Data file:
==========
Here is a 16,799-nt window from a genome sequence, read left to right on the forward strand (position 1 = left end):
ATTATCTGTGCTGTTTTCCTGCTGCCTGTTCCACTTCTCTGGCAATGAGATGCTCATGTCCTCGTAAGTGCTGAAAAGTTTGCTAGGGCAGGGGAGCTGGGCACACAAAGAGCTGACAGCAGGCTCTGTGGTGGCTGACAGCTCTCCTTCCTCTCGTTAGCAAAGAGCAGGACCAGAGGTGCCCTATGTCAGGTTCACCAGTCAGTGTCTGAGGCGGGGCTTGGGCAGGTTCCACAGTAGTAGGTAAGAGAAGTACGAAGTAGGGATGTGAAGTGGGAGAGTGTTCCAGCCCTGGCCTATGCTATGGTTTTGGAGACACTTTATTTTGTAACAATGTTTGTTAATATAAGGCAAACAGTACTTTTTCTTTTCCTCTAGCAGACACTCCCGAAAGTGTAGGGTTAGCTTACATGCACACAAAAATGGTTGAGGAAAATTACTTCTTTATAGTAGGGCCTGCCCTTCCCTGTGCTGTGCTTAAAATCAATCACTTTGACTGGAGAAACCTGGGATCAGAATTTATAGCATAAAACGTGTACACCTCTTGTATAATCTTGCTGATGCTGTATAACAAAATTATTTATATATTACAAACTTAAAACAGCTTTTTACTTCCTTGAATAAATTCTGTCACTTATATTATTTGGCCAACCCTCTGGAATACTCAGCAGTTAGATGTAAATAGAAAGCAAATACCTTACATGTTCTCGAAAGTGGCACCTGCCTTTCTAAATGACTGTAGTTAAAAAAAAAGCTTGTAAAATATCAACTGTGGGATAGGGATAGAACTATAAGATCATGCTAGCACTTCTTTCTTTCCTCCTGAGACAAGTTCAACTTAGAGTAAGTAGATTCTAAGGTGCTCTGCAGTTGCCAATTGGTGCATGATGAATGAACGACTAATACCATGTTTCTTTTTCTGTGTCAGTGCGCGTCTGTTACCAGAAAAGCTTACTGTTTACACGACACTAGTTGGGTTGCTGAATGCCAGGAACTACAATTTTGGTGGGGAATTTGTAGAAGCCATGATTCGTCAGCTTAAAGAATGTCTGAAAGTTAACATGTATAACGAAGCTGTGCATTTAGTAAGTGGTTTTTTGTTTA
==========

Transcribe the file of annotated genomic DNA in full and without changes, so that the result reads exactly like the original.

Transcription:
Here is a 16,799-nt window from a genome sequence, read left to right on the forward strand (position 1 = left end):
ATTATCTGTGCTGTTTTCCTGCTGCCTGTTCCACTTCTCTGGCAATGAGATGCTCATGTCCTCGTAAGTGCTGAAAAGTTTGCTAGGGCAGGGGAGCTGGGCACACAAAGAGCTGACAGCAGGCTCTGTGGTGGCTGACAGCTCTCCTTCCTCTCGTTAGCAAAGAGCAGGACCAGAGGTGCCCTATGTCAGGTTCACCAGTCAGTGTCTGAGGCGGGGCTTGGGCAGGTTCCACAGTAGTAGGTAAGAGAAGTACGAAGTAGGGATGTGAAGTGGGAGAGTGTTCCAGCCCTGGCCTATGCTATGGTTTTGGAGACACTTTATTTTGTAACAATGTTTGTTAATATAAGGCAAACAGTACTTTTTCTTTTCCTCTAGCAGACACTCCCGAAAGTGTAGGGTTAGCTTACATGCACACAAAAATGGTTGAGGAAAATTACTTCTTTATAGTAGGGCCTGCCCTTCCCTGTGCTGTGCTTAAAATCAATCACTTTGACTGGAGAAACCTGGGATCAGAATTTATAGCATAAAACGTGTACACCTCTTGTATAATCTTGCTGATGCTGTATAACAAAATTATTTATATATTACAAACTTAAAACAGCTTTTTACTTCCTTGAATAAATTCTGTCACTTATATTATTTGGCCAACCCTCTGGAATACTCAGCAGTTAGATGTAAATAGAAAGCAAATACCTTACATGTTCTCGAAAGTGGCACCTGCCTTTCTAAATGACTGTAGTTAAAAAAAAAGCTTGTAAAATATCAACTGTGGGATAGGGATAGAACTATAAGATCATGCTAGCACTTCTTTCTTTCCTCCTGAGACAAGTTCAACTTAGAGTAAGTAGATTCTAAGGTGCTCTGCAGTTGCCAATTGGTGCATGATGAATGAACGACTAATACCATGTTTCTTTTTCTGTGTCAGTGCGCGTCTGTTACCAGAAAAGCTTACTGTTTACACGACACTAGTTGGGTTGCTGAATGCCAGGAACTACAATTTTGGTGGGGAATTTGTAGAAGCCATGATTCGTCAGCTTAAAGAATGTCTGAAAGTTAACATGTATAACGAAGCTGTGCATTTAGTAAGTGGTTTTTTGTTTA